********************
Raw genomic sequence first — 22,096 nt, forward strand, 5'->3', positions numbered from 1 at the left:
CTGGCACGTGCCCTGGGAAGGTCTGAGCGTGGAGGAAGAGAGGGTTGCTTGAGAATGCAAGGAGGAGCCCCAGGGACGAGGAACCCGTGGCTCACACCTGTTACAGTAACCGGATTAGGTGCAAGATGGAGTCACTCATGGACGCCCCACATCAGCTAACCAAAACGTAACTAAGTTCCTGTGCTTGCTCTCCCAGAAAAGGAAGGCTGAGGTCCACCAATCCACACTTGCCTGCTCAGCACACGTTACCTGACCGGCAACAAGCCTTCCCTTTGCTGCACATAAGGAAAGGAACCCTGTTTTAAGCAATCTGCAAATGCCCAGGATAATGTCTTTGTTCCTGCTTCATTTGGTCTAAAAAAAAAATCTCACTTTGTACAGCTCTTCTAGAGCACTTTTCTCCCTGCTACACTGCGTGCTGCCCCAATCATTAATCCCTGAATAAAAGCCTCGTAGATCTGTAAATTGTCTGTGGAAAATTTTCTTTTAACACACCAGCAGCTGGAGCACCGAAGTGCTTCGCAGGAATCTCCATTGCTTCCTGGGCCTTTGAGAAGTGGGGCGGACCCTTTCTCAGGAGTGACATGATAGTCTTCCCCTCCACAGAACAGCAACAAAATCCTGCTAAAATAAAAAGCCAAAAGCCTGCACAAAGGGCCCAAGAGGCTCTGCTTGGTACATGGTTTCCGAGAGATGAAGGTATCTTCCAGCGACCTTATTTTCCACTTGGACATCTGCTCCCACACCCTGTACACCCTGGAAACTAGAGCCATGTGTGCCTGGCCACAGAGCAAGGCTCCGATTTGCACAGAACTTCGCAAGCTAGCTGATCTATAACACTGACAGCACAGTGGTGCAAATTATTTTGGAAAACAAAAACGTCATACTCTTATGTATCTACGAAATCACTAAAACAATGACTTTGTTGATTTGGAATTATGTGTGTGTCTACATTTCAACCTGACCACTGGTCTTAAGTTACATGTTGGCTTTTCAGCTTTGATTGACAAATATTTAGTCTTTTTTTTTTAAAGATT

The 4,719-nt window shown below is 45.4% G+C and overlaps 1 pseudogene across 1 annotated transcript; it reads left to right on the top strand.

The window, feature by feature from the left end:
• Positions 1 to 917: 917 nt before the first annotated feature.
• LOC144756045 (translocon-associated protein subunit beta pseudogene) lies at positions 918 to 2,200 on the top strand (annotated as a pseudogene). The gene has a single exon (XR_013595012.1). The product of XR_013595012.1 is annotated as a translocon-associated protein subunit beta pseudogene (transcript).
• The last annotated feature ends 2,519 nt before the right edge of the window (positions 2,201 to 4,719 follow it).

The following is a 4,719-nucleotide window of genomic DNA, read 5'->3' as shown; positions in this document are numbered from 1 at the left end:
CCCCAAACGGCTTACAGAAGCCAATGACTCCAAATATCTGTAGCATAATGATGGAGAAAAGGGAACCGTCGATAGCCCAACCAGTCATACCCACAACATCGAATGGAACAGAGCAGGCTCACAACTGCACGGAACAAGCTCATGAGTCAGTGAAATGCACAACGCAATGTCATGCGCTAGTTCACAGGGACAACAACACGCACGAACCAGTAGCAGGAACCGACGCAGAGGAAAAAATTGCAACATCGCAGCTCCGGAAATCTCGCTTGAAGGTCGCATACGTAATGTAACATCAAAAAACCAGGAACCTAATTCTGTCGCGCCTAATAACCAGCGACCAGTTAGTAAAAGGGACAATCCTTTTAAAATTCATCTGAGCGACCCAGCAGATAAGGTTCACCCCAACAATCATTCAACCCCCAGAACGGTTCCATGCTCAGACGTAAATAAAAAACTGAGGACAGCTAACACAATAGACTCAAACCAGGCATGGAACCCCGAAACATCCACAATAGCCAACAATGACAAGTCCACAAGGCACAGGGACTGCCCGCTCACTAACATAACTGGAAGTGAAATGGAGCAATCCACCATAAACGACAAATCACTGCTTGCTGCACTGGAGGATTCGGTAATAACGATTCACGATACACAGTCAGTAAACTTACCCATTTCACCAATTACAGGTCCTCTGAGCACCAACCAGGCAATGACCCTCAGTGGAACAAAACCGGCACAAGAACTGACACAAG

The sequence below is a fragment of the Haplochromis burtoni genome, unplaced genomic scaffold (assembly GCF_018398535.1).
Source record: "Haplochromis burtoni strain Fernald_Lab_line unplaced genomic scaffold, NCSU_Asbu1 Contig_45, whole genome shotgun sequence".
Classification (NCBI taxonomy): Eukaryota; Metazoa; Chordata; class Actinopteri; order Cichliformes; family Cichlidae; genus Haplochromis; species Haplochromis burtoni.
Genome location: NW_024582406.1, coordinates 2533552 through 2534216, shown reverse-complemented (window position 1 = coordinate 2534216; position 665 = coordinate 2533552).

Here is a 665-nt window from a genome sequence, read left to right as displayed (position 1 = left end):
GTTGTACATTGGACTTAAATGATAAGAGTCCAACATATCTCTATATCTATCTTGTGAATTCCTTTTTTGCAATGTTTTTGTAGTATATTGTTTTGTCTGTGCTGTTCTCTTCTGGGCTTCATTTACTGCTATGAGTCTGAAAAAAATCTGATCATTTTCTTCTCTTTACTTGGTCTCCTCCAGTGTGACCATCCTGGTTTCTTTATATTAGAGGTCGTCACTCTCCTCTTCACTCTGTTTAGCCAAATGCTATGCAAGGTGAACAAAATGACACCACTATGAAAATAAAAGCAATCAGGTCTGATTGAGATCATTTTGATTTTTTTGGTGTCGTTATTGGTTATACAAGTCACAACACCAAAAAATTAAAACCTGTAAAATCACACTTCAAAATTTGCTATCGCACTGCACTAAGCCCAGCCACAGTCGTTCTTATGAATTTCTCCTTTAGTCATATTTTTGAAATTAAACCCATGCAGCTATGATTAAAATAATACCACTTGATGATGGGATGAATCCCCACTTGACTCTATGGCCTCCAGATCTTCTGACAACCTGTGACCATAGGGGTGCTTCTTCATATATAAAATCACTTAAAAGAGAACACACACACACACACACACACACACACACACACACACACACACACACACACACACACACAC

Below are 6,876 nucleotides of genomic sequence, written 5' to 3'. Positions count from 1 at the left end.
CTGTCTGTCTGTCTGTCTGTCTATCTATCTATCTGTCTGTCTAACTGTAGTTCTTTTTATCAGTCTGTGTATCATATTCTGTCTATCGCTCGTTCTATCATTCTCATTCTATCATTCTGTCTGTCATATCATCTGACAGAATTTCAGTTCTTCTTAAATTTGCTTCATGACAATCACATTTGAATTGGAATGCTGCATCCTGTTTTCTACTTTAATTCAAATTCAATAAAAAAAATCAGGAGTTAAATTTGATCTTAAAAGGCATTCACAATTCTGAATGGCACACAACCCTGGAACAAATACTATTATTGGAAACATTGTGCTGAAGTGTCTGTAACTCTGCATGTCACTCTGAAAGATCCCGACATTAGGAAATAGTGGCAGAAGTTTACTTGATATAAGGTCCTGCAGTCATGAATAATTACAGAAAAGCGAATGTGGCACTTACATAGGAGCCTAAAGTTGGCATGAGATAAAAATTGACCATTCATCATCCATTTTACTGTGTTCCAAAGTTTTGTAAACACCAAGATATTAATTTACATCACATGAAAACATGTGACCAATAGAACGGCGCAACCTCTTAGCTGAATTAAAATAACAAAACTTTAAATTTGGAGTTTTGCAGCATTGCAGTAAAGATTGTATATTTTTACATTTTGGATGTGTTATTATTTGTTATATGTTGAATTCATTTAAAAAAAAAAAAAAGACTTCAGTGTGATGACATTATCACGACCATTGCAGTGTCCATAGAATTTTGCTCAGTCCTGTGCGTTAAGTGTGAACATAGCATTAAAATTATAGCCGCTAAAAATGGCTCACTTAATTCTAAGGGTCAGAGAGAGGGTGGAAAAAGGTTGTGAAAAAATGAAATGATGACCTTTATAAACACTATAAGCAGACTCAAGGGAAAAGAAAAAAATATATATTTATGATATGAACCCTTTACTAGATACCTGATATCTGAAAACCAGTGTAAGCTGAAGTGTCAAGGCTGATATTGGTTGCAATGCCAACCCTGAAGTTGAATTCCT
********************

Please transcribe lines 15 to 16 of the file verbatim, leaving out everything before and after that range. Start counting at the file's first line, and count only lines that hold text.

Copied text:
GTTGTACATTGGACTTAAATGATAAGAGTCCAACATATCTCTATATCTATCTTGTGAATTCCTTTTTTGCAATGTTTTTGTAGTATATTGTTTTGTCTGTGCTGTTCTCTTCTGGGCTTCATTTACTGCTATGAGTCTGAAAAAAATCTGATCATTTTCTTCTCTTTACTTGGTCTCCTCCAGTGTGACCATCCTGGTTTCTTTATATTAGAGGTCGTCACTCTCCTCTTCACTCTGTTTAGCCAAATGCTATGCAAGGTGAACAAAATGACACCACTATGAAAATAAAAGCAATCAGGTCTGATTGAGATCATTTTGATTTTTTTGGTGTCGTTATTGGTTATACAAGTCACAACACCAAAAAATTAAAACCTGTAAAATCACACTTCAAAATTTGCTATCGCACTGCACTAAGCCCAGCCACAGTCGTTCTTATGAATTTCTCCTTTAGTCATATTTTTGAAATTAAACCCATGCAGCTATGATTAAAATAATACCACTTGATGATGGGATGAATCCCCACTTGACTCTATGGCCTCCAGATCTTCTGACAACCTGTGACCATAGGGGTGCTTCTTCATATATAAAATCACTTAAAAGAGAACACACACACACACACACACACACACACACACACACACACACACACACACACACACACACAC

Below are 6,876 nucleotides of genomic sequence, written 5' to 3'. Positions count from 1 at the left end.